TIP: Explore Volunteers for Salesforce (V4S) to see a great example of how to use Campaigns for volunteer event management. If you want to explore many of the concepts of Campaign management in V4S with a real world example, check out the Manage Volunteers for Nonprofits Trailhead.

Program Registration

You can use Campaigns to track classes, workshops, and conferences with conference sessions by using different Campaign types and leveraging the parent Campaign hierarchy. As a program director, you can set up a parent Campaign for the Spring Conference. The Spring Conference has three sessions. Each of these sessions has a Campaign record, linked to the parent Spring Conference Campaign. The people who attend the conference sessions become Campaign Members of the particular session which they are attending. Use the Campaign Member Status field to differentiate between those who were invited, those who registered, and those who actually attended.

You can add custom fields to the Campaign Member records if you need to track additional information such as lodging information for the attendees, conference roles (presenter, attendee, sponsor, vendor, etc), meal preferences, and more.

If there is payment associated with the conference or sessions, you can link the Opportunities to the specific child Campaign record (for example, the session they attended), and then summarize at each parent Campaign level.

Considerations when using Campaigns

Here are some important things to keep in mind when setting up and using Campaigns:

  • Each person can only be in a Campaign once. To show how Campaign Members change over time, you can update their member status.
  • Each Opportunity can only have one Primary Campaign; if you need to relate an Opportunity to more than one Campaign, consider using Campaign Influence.
  • Create a naming convention for the Campaign Name field. Campaign Name is how you commonly find Campaigns in search, reports, and lookup fields. It’s important that similar Campaigns share the same name format. For example: Annual Fund Spring Appeal 2018 & Annual Fund Fall Appeal 2018.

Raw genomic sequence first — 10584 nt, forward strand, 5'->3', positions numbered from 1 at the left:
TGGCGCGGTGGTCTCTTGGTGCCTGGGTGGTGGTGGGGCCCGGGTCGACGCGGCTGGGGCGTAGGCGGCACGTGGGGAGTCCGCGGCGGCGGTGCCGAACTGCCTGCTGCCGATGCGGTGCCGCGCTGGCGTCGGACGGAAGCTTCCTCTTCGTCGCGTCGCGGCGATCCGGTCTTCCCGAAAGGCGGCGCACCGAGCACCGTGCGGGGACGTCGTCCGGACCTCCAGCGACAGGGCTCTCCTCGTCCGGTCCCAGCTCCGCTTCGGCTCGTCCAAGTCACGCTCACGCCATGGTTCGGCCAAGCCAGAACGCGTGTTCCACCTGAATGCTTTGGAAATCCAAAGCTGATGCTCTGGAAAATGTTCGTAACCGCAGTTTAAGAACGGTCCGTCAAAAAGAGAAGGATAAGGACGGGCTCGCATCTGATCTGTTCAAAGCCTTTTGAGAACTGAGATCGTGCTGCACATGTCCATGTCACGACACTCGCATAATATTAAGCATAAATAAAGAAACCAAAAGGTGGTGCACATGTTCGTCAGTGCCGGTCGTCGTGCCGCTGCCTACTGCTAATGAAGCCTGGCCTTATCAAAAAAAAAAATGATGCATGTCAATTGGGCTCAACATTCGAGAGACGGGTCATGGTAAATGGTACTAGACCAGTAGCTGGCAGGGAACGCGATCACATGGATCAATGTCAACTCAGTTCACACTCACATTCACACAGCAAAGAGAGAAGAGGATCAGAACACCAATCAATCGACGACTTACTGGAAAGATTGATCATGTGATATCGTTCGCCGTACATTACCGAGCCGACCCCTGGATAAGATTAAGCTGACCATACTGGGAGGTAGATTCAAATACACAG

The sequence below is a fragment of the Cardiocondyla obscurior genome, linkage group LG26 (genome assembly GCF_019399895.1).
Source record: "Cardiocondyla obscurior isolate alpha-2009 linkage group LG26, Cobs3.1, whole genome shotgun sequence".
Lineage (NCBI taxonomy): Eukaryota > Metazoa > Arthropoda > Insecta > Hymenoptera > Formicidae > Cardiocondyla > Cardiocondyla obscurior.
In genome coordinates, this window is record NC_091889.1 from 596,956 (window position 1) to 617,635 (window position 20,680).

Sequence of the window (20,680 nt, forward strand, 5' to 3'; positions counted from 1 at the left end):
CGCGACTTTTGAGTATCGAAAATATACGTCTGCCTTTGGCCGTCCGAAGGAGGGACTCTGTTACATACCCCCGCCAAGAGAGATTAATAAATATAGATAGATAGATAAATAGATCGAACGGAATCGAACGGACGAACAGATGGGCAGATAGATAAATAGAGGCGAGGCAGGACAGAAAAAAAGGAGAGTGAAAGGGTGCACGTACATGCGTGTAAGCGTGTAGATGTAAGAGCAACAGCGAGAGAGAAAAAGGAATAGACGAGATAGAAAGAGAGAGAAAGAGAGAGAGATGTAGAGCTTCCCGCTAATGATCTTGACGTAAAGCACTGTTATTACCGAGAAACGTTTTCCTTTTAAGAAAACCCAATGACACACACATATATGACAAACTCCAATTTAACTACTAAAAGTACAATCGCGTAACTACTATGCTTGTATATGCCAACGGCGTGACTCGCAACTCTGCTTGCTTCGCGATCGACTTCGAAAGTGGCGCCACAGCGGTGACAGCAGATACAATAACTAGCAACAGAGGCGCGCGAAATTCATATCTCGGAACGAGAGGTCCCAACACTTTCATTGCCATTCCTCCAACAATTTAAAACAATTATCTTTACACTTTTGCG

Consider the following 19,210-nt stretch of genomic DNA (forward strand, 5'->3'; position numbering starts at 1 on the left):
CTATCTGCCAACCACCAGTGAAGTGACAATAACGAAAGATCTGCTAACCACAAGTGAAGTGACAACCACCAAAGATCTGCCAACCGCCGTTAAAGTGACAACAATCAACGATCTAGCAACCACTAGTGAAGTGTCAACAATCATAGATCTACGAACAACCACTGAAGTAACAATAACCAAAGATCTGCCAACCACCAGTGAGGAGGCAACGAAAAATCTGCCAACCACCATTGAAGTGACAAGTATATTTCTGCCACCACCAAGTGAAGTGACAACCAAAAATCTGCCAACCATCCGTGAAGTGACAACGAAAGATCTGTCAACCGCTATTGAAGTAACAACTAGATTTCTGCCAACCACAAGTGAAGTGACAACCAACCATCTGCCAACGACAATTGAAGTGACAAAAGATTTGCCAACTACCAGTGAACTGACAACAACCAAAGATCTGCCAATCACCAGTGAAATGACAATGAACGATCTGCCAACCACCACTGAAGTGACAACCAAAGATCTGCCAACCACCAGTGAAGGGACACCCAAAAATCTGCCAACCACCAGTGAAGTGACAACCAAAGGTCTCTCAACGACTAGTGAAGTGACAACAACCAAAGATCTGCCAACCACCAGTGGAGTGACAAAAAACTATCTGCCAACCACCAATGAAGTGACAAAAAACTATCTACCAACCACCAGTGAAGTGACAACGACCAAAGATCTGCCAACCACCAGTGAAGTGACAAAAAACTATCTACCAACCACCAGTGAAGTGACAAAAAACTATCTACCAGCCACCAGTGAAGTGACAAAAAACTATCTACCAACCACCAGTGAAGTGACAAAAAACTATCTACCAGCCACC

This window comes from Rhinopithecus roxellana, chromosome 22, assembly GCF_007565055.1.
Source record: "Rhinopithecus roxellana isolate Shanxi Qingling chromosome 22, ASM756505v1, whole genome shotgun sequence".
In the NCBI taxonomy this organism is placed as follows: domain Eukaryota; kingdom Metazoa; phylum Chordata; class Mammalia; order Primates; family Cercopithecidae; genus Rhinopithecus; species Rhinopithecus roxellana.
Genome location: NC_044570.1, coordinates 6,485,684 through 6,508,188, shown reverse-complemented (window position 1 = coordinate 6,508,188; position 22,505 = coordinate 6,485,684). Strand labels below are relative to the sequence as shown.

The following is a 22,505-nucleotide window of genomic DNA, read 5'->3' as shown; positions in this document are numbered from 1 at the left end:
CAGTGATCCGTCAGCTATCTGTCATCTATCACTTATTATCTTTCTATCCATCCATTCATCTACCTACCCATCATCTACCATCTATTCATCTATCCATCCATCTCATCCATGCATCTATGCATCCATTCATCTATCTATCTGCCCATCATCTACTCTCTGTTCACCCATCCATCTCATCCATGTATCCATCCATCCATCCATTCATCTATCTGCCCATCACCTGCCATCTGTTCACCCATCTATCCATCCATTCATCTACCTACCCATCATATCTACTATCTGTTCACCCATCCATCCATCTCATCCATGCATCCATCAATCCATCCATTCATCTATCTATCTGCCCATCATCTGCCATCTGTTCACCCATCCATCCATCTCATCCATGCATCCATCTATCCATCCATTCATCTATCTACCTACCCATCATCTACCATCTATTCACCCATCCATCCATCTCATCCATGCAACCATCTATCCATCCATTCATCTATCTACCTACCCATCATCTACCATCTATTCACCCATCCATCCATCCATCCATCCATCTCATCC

• Campaigns have a hierarchy limit of five meaning that your hierarchy can contain a Parent Campaign and four Campaigns under it. You should keep this in mind if you choose to group campaigns by year and program area, because that only leaves three hierarchy levels remaining to capture tactics and other campaign characteristics.
  • To make new Campaign records, someone with the System Administrator profile needs to check the Marketing User checkbox on each User record.
  • Cloning campaigns doesn't clone Campaign Member Status options, or Campaign Members. To copy members from one Campaign to another, you can create a Campaign with Campaign Members report filtered to include the source Campaign. Then use the Add to Campaign action to add the members to your new Campaign. Alternatively, use a third party app that can clone Campaigns and Members.
  • You can classify Campaigns using Record Type and/or the Campaign Type field. Use these fields strategically to create an intuitive way of categorizing your Campaigns. Record Type could represent the “big bucket” idea and Type the specific activity or channel. For example you could have a Record Type called Appeal and Types such as: Direct Mail, Email, Phone Bank, etc. You can also create a Campaign Subtype field using a dependent picklist if you need another level of specificity.
  • Campaigns themselves are not meant to be a marketing automation tool, but rather made to integrate with other third party solutions.

Thank You!

Special thanks to Samantha Shain, Trish Perkins, Sara Monostra, Abby Morrow, Hua Ping Tan, Donna Whitig, Sandy Whitten, Danielle Landaal, Bill Florio, and Ashima Saigal for their contributions to this document.